He showed a slide of the ISC Gila Policy:

"The Interstate Stream Commission recognizes the unique and valuable ecology of the Gila Basin. In considering any proposal for water utilization under Section 212 of the Arizona Water Settlements Act, the Commission will apply the best available science to fully assess and mitigate the ecological impacts on Southwest New Mexico, the Gila River, its tributaries and associated riparian corridors, while also considering the historic uses of and future demands for water in the Basin and the traditions, cultures and customs affecting those uses. "
–    ISC formally adopted September 2004

"This was adopted before the AWSA was signed into law," Anderson noted. "There are 10 conditions that must be met before New Mexico can divert the AWSA water. The most restrictive is a limit of 140,000 acre-feet in any running 10-year period. For each month, NM cannot divert until minimum daily flows are bypassed.

"If there is a New Mexico unit, the optimum is not to divert below 150 cfs, which is double the median flow," he continued.

He explained that if an entity had been diverting during the September flood of more than 200,000 acre-feet of water, the small red areas at the tops of the flows on a chart he presented showed how much could have been skimmed from the flood—28,000 acre-feet of water.

"During low flows, diversion is not possible," Anderson said. "In an average year, such as from January to May 1965, only 4,100 acre-feet could have been diverted.

"Can water be used to benefit Gila ecology?" he asked. "We are still in extreme drought. With low flows, farmers are trying to make a living. There is not enough to sustain the farms, the bugs or the fish."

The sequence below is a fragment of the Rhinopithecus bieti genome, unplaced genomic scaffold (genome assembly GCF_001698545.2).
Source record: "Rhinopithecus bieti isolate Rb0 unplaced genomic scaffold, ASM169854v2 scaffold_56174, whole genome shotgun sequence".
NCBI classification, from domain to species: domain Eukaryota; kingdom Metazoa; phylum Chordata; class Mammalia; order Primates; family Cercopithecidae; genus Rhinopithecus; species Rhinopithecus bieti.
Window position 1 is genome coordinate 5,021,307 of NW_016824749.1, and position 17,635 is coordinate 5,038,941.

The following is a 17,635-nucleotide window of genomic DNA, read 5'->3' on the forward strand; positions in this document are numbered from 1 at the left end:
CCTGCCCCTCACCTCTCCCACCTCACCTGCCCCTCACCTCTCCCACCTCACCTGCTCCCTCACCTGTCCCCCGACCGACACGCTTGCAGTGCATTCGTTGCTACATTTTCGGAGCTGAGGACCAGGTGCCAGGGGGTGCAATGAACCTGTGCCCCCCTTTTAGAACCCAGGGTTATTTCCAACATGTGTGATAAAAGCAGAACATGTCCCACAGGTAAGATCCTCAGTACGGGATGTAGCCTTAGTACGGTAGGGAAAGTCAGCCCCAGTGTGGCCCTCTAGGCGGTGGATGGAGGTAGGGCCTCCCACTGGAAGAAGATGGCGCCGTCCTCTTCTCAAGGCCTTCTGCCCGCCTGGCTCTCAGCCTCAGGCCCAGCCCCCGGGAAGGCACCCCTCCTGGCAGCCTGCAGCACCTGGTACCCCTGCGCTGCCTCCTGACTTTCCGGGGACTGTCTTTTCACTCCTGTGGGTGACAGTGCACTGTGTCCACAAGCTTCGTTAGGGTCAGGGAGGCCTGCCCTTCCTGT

Anderson showed several photos, charts and graphs.

"There are three acequias in the Gila River Valley," he pointed on a schematic. "Each can divert about 20 cfs. But, if there are only 37 cfs available, and the uppermost acequia gets 20, the reach below the diversions will be dry.

"The Gila River supports riparian areas," Anderson said. "The three diversions have the senior rights to water in the valley. The river also supports the farms and farmers, as it has for more than 100 years.

"If the river gets low, either the farmer or the river gets the water," he said. "If you divert the whole 37 cfs, there is nothing left for the riparian areas. If you leave the water in the river, you will lose farms, farmers, and the other businesses they support.

"The ISC wants to have its cake and eat it, too," Anderson said.

Another chart was representative of one of the diversion proposals, with water to be stored in off-channel reservoirs. Water would be diverted at high elevation and the reservoir would be in side canyons. Water could be released to augment the farmers and the riparian areas and to help alleviate dry reaches.

"The study is going on and the preliminary results will be presented in January," Anderson said. "This die-off of cottonwoods is because of drought and low water. Water storage could also avoid fallow fields."

The next article will cover some questions and a presentation by John Conway on a study he and several others did on sub-surface drip irrigation.

Live from Silver City